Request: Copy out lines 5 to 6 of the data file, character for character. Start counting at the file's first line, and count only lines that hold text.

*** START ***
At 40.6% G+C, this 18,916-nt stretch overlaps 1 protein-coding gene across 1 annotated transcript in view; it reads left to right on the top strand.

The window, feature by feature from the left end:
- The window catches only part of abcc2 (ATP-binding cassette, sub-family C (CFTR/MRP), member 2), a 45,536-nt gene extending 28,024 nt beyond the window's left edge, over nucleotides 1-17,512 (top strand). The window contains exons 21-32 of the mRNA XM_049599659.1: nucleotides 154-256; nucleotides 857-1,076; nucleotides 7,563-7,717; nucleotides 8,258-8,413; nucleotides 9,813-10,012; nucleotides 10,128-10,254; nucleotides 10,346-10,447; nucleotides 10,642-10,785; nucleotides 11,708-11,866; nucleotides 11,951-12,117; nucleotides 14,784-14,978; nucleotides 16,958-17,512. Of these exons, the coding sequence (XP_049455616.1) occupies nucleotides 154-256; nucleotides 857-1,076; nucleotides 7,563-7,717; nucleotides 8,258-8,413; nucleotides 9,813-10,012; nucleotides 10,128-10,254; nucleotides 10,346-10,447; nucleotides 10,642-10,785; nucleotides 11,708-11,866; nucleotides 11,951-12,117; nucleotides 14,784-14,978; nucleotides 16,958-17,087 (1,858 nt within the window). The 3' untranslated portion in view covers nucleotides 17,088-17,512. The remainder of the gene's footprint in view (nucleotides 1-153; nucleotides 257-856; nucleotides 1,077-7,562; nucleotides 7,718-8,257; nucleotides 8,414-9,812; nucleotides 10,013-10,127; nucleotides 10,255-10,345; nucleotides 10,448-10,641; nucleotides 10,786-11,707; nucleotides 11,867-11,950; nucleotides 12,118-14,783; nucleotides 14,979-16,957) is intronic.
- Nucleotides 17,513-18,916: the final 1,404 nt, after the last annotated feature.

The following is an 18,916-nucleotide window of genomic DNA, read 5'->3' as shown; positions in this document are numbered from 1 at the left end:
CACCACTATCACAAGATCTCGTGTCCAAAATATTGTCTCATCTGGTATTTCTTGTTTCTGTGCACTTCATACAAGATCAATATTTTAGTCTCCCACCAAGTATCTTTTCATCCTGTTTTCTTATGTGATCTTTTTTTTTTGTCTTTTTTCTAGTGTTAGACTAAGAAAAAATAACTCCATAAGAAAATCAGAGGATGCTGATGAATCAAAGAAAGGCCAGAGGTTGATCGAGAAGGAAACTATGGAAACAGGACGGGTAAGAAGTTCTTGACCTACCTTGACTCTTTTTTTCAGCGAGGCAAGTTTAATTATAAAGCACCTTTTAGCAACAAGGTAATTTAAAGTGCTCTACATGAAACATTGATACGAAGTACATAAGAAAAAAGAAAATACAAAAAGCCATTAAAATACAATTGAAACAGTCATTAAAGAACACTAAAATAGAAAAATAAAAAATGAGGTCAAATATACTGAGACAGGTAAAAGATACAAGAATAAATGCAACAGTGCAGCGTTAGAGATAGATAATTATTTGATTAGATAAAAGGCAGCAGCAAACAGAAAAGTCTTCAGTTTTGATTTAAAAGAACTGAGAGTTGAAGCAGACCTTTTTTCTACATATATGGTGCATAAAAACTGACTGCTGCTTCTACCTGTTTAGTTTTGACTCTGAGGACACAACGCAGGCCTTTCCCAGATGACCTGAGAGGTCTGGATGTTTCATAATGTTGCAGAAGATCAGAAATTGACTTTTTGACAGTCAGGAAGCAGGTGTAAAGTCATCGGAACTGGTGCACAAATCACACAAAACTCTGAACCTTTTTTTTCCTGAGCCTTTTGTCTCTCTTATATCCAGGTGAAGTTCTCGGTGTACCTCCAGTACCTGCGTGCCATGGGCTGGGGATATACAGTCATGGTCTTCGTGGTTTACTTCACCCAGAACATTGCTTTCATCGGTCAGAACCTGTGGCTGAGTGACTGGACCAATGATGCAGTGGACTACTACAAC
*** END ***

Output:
The following is an 18,916-nucleotide window of genomic DNA, read 5'->3' as shown; positions in this document are numbered from 1 at the left end:
CACCACTATCACAAGATCTCGTGTCCAAAATATTGTCTCATCTGGTATTTCTTGTTTCTGTGCACTTCATACAAGATCAATATTTTAGTCTCCCACCAAGTATCTTTTCATCCTGTTTTCTTATGTGATCTTTTTTTTTTGTCTTTTTTCTAGTGTTAGACTAAGAAAAAATAACTCCATAAGAAAATCAGAGGATGCTGATGAATCAAAGAAAGGCCAGAGGTTGATCGAGAAGGAAACTATGGAAACAGGACGGGTAAGAAGTTCTTGACCTACCTTGACTCTTTTTTTCAGCGAGGCAAGTTTAATTATAAAGCACCTTTTAGCAACAAGGTAATTTAAAGTGCTCTACATGAAACATTGATACGAAGTACATAAGAAAAAAGAAAATACAAAAAGCCATTAAAATACAATTGAAACAGTCATTAAAGAACACTAAAATAGAAAAATAAAAAATGAGGTCAAATATACTGAGACAGGTAAAAGATACAAGAATAAATGCAACAGTGCAGCGTTAGAGATAGATAATTATTTGATTAGATAAAAGGCAGCAGCAAACAGAAAAGTCTTCAGTTTTGATTTAAAAGAACTGAGAGTTGAAGCAGACCTTTTTTCTACATATATGGTGCATAAAAACTGACTGCTGCTTCTACCTGTTTAGTTTTGACTCTGAGGACACAACGCAGGCCTTTCCCAGATGACCTGAGAGGTCTGGATGTTTCATAATGTTGCAGAAGATCAGAAATTGACTTTTTGACAGTCAGGAAGCAGGTGTAAAGTCATCGGAACTGGTGCACAAATCACACAAAACTCTGAACCTTTTTTTTCCTGAGCCTTTTGTCTCTCTTATATCCAGGTGAAGTTCTCGGTGTACCTCCAGTACCTGCGTGCCATGGGCTGGGGATATACAGTCATGGTCTTCGTGGTTTACTTCACCCAGAACATTGCTTTCATCGGTCAGAACCTGTGGCTGAGTGACTGGACCAATGATGCAGTGGACTACTACAAC